AI is not a tool for disruption – use it wisely
Opinion: Strategy Leaders
Use AI to enhance creativity, not replace it. Truly disruptive marketing comes from human insight and ingenuity.
Debates over Generative AI are now inescapable. However, one thing that is abundantly clear is that there are some mixed feelings about this tech in practice. A recent survey revealed that whilst over 40% of marketers are expecting AI to improve work quality, around 30% believe it will drive a deterioration.
That tension hasn’t affected the escalation of AI-generated output. There are now countless examples of brands that have made AI central to their campaigns, including, most recently, Under Armour’s ‘The ultimate team talk’ ad. This used ChatGPT — which was fed by inspiration from Under Armour athletes and the greatest speeches in history – to craft the optimal motivational pregame speech.
AI only gets us so far
Our industry is always looking for the next shiny thing so it’s likely that brands and agencies up and down the country are in brainstorms about how to use AI in their next campaign. It feels like it is a ‘must’ in order to feel relevant and ‘disruptive’. But although AI may be disruptive in one sense of the word (it is unquestionably changing some of how we work), there are limitations to the true disruption that it offers. Marketing disruption tends to play in the realm of breaking codes, using surprise and unconventionality to stand out.
Disruptive marketing works best when that disruption adds value. And that creates a tension in the use of AI that must be addressed. AI is an incredibly powerful tool but it remains a tool. Human understanding, serendipity and knowing when to break the codes cannot (yet) be automated. As much as AI, this understanding was at the heart of the Under Armour work when they emphasised that “AI can only be unlocked through human instinct and ingenuity[…]”
AI is unquestionably a powerful technology, and it will, of course, change how we work in the marketing industry. Arguably though, it is not yet something that can offer disruption. It is a tool that allows us to automate, that allows us to speed up workflow and that allows us to generate analysis at pace. But it is trained on what has gone before and what has worked before. It can’t break the rules.
Even more challenging for our industry is the fact that the leading AI systems are deliberately open to all of us. The latest figures show Chat GPT has over 100 million users. I’d wager that a disproportionate number of them would have been from the advertising industry as we all hustled to be part of the next creative wave.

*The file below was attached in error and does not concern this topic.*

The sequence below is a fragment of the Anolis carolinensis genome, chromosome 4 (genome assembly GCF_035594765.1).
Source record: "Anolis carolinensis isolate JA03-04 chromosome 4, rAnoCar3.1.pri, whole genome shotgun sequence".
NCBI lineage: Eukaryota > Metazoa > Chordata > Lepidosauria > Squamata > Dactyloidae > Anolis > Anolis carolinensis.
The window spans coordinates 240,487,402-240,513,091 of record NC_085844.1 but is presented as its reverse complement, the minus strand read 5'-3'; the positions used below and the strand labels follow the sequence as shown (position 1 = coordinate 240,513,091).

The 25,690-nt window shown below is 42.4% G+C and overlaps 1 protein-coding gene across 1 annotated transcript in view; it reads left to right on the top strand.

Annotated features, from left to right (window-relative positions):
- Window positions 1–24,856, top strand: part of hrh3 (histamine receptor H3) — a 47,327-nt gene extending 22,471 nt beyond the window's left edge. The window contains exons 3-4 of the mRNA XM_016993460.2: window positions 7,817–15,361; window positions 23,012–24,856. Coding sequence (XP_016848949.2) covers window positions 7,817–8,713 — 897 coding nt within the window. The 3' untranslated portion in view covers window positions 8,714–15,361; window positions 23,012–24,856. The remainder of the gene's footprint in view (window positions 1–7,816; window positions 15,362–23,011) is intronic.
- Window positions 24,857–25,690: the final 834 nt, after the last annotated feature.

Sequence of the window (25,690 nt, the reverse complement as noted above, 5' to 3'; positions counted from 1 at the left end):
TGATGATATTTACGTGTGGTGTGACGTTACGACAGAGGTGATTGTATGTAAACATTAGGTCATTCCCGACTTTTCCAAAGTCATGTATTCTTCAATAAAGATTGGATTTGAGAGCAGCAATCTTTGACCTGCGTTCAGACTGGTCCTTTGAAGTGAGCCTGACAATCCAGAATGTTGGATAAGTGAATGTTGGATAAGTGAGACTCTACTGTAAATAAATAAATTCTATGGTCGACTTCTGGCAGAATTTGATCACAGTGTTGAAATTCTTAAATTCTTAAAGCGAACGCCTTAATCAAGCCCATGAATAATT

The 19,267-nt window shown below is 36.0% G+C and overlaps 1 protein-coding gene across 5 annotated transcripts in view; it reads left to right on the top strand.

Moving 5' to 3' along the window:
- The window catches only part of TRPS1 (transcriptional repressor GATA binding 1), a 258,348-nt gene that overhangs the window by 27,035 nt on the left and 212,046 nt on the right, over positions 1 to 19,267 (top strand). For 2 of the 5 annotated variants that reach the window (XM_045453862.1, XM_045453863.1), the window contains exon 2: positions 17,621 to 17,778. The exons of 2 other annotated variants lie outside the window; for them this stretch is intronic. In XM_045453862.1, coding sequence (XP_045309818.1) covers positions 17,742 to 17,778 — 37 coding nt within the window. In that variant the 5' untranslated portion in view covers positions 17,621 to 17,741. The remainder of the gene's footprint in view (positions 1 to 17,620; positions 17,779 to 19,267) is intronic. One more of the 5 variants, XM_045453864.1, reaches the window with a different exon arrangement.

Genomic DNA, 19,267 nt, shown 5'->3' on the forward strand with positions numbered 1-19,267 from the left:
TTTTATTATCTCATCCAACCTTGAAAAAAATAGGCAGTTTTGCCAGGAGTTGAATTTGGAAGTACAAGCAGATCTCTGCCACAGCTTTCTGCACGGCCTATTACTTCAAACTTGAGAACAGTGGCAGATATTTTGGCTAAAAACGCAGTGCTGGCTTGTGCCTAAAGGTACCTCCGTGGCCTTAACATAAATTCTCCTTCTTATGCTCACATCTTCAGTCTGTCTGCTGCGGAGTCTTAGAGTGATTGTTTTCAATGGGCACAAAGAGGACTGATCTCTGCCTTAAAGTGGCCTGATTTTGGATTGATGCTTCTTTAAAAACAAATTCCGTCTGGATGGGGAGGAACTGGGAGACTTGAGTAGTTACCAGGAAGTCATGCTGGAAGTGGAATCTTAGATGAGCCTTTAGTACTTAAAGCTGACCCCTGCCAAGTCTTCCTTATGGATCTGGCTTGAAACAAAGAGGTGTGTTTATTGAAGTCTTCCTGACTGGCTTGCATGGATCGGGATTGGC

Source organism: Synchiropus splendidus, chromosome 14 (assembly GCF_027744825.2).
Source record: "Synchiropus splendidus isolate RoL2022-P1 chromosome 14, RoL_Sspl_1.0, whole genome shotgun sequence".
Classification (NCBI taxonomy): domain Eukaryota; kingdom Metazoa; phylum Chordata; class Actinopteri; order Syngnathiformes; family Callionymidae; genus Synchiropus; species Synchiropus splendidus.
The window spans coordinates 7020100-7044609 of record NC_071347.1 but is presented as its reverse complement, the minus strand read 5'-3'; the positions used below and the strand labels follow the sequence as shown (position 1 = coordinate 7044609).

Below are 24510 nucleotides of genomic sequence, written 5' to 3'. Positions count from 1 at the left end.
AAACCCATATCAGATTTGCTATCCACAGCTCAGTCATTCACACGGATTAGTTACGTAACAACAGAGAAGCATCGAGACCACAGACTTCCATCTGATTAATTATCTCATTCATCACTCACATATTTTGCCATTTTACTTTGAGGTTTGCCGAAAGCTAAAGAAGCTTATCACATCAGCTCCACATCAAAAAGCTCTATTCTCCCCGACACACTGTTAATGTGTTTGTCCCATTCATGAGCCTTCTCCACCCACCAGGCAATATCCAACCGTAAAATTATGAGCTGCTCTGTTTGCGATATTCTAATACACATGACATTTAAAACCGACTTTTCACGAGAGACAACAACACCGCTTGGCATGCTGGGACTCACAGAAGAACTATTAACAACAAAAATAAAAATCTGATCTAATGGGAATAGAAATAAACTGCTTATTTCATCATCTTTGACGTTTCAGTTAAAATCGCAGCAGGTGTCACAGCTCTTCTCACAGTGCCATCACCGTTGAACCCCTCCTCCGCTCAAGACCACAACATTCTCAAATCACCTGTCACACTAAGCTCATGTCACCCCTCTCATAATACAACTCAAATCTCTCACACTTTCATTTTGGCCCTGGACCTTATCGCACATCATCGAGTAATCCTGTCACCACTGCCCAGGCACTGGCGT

But when we’re all using the same technology, fuelled by the same inputs and trained on the same data sets, we run the risk of becoming homogenous. Ask ChatGPT to write a marketing plan for Audi or Volvo or Ford, and it will come up with near identical plans. When we automate, we course correct back to a standardised, blandly ‘correct’ answer.
This is happening already in our industry when brands look to mimic best practices from competitors, deploy plans based on set budget splits or use things like econometrics badly. These should be tools to support decision-making, not decision-making tools. Data sets like this are brilliant at getting us to optimum weights in media, they’re less good at working out a new video mix when an audience moves consumption habits to new platforms. The ‘correct’ answer is based on history and an assumed steady state, but the best answer will be rooted in how human insight can take that automated answer and improve it. There is enormous nuance in every brand and its consumer and real elegance in the human application of those things to an automated starting point.
What this means for marketers
Well, first off, we should embrace AI for its strengths. As an enabler of higher-order thinking, it is unparalleled — whether it’s analysing information faster, creating interesting prompts for a creative session or simply organising your diary. AI can free up time for the people in your team to be brilliant at the things that they are brilliant at.
And secondly, be comfortable with uncertainty. The ‘correct’ plan according to your econometric model might not be the plan you need right now. Sacrificing a percentage of reach for a more connective campaign or accepting a marginally higher CPA for a new audience could be the unlocker of growth you’re missing. Truly creative applications of media will not come from AI. For example, the visual gag behind the, in my opinion, highly disruptive Oreo Cheat Cookies campaign could not have been created without human input. As long as those decisions are made from a strategic position and the risk profile is understood, then trying something new will always be part of the best plan.
The most powerful work that our industry will continue to create has to understand this — we take the norms and the averages and deliberately deviate from them. AI cannot yet offer us a route to disruption, but disruption can take advantage of the space that AI can give us.
Elliott Millard is chief strategy officer at Wavemaker UK
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